Ronne Kurlancheek, owner of the Home Furnishings Association member business
Resilience keeps 114 year old Kurlancheek Home Furnishings in business.
How does a furniture store stay in business for nearly 114 years? Resilience.
Kurlancheek Home Furnishings in the Wilkes-Barre, PA, area met one challenge when a Raymour & Flanigan store arrived to offer the same promotional and lower-end furniture on a larger scale.
Quality Upgrade to Compete
Ronne Kurlancheek, owner of the Home Furnishings Association member business, decided she wouldn’t compete against the Top 100 juggernaut. Instead, she upgraded the quality of furniture she sold so that shoppers could see a difference. Then she hired several designers and offered free house calls to plan and design customers’ living spaces. She loaded the walls of her store with fabric swatches and crafted an identity as the area’s go-to source for special orders.
The move was a gamble that Kurlancheek could only hope would succeed. It did, and business increased.
“I’m not afraid of trying anything anymore,” she said. “If you’re an independent furniture retailer these days, there’s only one way to survive and grow, and that’s to take risks. You can’t decide to go into business for yourself, which is the biggest risk of all, and then decide you’re not going to take any more risks. Well, maybe you can, but you won’t last long.”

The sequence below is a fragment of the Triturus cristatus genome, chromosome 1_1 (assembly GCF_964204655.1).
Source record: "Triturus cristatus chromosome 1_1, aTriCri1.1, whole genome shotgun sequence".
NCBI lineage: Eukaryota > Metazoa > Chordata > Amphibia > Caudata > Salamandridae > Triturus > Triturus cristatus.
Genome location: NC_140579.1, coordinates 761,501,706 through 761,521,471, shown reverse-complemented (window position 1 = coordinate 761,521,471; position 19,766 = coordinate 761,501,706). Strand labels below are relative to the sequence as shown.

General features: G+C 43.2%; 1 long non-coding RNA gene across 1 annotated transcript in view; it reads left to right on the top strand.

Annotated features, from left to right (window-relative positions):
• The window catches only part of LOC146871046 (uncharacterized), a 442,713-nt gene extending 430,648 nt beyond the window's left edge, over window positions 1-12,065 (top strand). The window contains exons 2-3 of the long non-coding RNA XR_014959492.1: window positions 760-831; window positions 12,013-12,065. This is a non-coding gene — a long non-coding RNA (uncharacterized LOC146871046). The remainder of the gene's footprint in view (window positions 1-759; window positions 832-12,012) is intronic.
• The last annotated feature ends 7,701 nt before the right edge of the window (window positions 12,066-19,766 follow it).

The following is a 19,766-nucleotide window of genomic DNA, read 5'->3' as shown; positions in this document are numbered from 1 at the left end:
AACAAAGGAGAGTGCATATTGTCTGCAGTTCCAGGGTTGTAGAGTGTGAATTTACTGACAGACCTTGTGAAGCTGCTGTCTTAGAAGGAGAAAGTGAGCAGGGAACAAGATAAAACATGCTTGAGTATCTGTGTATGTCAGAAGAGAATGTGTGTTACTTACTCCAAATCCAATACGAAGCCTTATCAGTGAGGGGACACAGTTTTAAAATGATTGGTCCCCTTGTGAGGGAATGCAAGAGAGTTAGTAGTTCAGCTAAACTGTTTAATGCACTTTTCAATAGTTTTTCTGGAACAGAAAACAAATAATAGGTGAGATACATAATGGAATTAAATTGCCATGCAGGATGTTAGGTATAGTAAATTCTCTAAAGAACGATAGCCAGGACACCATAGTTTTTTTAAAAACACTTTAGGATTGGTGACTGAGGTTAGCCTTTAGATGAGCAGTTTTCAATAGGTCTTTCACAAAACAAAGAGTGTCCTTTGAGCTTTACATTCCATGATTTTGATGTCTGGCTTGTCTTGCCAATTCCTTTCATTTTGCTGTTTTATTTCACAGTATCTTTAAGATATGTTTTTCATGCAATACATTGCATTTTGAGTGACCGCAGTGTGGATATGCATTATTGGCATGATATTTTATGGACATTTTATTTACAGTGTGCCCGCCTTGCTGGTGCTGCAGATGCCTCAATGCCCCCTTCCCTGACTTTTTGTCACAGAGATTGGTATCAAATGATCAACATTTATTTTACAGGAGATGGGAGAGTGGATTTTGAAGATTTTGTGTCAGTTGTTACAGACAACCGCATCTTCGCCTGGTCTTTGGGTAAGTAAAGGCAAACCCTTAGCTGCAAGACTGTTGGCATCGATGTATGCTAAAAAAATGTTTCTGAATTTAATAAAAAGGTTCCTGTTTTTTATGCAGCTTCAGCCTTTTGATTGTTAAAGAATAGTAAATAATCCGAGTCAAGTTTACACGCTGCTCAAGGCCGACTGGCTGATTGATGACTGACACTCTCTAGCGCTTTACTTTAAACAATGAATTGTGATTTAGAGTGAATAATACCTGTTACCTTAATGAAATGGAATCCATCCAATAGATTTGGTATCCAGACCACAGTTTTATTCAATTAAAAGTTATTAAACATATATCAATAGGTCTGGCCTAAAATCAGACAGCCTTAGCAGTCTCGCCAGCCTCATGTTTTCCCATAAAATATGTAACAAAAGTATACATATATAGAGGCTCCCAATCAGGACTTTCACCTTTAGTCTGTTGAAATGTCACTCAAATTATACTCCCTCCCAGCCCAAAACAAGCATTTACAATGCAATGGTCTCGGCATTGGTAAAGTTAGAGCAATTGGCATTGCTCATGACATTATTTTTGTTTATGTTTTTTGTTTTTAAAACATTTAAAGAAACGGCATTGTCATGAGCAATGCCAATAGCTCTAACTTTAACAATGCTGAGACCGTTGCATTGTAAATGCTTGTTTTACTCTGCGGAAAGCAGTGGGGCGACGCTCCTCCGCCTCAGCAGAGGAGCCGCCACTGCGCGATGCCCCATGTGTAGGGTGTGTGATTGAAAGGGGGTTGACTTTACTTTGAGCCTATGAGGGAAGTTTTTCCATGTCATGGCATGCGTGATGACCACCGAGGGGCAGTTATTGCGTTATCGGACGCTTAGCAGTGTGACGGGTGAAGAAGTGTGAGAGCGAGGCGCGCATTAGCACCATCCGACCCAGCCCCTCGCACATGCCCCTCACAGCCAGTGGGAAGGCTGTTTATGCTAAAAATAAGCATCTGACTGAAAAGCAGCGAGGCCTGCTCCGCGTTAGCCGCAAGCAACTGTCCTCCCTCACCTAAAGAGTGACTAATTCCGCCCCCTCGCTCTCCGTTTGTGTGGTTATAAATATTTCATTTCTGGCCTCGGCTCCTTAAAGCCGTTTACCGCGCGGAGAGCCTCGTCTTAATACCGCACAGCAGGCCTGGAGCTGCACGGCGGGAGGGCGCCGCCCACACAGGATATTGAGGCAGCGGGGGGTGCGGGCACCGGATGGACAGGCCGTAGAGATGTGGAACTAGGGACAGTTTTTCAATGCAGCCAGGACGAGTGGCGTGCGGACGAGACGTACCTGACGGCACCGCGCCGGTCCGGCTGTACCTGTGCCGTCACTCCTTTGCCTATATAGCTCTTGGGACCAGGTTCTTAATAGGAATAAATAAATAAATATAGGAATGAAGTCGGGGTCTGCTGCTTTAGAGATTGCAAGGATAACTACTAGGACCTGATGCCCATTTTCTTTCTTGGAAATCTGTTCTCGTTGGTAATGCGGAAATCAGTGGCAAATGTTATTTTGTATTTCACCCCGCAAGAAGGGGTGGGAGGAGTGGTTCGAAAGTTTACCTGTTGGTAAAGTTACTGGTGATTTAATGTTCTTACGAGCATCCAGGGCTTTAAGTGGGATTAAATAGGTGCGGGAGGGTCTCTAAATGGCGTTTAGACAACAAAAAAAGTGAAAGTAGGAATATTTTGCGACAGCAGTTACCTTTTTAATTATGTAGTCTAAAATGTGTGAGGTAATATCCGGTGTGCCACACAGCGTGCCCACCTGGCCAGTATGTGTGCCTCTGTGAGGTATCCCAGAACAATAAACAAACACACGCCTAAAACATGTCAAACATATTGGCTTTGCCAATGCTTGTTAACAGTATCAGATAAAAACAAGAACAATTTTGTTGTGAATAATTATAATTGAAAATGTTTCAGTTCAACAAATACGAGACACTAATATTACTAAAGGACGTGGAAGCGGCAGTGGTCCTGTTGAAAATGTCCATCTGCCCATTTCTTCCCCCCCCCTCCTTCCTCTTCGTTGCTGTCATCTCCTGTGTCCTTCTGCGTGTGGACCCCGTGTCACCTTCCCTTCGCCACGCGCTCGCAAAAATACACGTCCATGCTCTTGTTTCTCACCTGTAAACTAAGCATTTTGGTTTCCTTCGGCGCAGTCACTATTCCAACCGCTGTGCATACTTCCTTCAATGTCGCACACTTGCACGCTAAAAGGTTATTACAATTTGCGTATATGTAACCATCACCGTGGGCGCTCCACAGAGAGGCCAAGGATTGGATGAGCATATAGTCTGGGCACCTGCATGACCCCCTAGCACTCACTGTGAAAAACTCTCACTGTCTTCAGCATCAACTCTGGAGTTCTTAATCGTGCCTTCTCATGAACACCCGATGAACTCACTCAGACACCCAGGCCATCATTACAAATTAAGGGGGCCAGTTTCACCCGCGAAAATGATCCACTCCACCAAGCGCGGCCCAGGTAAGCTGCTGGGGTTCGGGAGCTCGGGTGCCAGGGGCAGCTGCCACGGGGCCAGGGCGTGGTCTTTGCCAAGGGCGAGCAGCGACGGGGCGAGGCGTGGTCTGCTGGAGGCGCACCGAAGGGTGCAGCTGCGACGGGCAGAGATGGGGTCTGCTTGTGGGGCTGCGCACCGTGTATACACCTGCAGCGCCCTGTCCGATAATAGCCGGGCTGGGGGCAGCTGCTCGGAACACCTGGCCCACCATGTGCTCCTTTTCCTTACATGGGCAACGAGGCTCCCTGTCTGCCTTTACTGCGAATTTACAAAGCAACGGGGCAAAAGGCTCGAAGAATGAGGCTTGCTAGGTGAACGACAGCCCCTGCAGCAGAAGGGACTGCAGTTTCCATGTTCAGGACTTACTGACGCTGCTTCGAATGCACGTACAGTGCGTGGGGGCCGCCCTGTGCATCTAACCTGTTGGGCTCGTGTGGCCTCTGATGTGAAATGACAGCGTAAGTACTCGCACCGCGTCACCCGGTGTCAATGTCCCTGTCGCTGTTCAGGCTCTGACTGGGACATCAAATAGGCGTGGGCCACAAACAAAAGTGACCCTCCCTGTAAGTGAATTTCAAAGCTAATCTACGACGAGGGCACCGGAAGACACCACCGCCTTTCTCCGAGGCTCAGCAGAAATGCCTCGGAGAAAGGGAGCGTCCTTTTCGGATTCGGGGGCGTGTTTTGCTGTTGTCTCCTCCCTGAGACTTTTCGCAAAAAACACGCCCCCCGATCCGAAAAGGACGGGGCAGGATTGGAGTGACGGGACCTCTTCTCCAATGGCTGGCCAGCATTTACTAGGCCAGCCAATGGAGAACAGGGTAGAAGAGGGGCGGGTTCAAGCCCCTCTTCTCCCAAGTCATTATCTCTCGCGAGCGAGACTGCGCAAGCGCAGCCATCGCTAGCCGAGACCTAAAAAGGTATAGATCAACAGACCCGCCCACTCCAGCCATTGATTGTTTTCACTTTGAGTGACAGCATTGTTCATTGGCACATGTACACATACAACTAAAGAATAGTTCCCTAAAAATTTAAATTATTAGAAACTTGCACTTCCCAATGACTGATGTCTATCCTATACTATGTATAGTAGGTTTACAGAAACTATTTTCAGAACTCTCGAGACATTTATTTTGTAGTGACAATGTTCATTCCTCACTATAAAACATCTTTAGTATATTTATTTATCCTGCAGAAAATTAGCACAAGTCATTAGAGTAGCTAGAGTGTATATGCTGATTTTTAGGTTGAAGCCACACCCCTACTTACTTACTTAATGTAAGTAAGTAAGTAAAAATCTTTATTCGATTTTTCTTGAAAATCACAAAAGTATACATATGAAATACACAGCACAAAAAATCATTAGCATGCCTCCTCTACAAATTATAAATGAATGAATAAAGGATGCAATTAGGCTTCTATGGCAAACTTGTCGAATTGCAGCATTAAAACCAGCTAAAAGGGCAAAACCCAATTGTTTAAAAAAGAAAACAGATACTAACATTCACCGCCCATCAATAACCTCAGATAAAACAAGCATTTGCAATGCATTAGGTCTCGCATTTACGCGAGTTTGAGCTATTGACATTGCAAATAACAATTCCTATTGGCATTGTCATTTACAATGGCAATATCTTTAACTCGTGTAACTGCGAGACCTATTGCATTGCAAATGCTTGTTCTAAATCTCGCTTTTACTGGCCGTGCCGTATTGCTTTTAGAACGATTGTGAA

The next challenge was much more dramatic. On the night of June 13, 2018, a tornado ripped through portions of Wilkes-Barre Township, destroying her store.
“We were like ground zero,” Kurlancheek recalled.
Losing her store and inventory was a tough blow, but within weeks, she moved operations into a vacant warehouse with a loading dock and began filling orders. She set up a small showroom, serving customers by appointment.
On June 13, the anniversary of the tornado, Kurlancheek held a reopening celebration in a repurposed automobile factory.
The old industrial building has been divided into small business spaces. It’s occupied by a floral shop, delicatessen, hair stylist, fitness center and more. Her store has 6,000 square feet, plenty to display her special chandeliers, artwork, fabrics and home furnishings.
“The area has a funky atmosphere,” she said. “The potential for foot traffic is good.”
The Greater Wilkes-Barre Chamber of Commerce held a ribbon cutting for one of its oldest members.
“The Chamber really likes us,” Kurlancheek said. “We’re like the little engine that could.”
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